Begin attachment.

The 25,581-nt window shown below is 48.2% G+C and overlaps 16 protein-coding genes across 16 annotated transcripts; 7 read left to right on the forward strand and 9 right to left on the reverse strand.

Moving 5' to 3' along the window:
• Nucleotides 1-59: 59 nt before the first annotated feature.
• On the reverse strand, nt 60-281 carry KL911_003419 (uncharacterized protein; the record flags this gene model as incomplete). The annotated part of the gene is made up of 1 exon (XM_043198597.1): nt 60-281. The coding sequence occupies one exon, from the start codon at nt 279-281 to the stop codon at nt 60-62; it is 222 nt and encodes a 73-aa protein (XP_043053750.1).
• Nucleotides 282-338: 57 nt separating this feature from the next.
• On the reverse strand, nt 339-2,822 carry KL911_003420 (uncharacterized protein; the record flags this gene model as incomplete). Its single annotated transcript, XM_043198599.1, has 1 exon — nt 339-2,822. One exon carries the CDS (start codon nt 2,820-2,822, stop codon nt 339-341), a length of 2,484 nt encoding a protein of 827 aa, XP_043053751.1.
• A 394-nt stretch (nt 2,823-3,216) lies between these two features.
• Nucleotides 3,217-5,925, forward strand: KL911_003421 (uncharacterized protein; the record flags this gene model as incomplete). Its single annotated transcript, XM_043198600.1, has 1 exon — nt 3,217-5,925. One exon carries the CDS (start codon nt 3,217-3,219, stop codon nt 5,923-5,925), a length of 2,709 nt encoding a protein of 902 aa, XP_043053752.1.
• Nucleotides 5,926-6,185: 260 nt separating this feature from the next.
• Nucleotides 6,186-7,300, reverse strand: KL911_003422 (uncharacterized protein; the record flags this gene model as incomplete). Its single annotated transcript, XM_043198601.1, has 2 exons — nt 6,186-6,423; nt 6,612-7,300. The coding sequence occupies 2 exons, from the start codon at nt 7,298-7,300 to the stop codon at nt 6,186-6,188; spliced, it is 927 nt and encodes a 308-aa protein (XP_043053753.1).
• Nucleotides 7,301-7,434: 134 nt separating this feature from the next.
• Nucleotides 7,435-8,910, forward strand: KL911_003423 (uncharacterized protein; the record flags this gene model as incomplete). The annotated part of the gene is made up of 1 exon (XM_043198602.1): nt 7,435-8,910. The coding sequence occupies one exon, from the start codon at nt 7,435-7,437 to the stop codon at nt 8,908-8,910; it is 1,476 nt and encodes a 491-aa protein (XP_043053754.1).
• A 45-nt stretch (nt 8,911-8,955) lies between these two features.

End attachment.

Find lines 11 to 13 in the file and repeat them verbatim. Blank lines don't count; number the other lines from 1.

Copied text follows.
• Nucleotides 7,301-7,434: 134 nt separating this feature from the next.
• Nucleotides 7,435-8,910, forward strand: KL911_003423 (uncharacterized protein; the record flags this gene model as incomplete). The annotated part of the gene is made up of 1 exon (XM_043198602.1): nt 7,435-8,910. The coding sequence occupies one exon, from the start codon at nt 7,435-7,437 to the stop codon at nt 8,908-8,910; it is 1,476 nt and encodes a 491-aa protein (XP_043053754.1).
• A 45-nt stretch (nt 8,911-8,955) lies between these two features.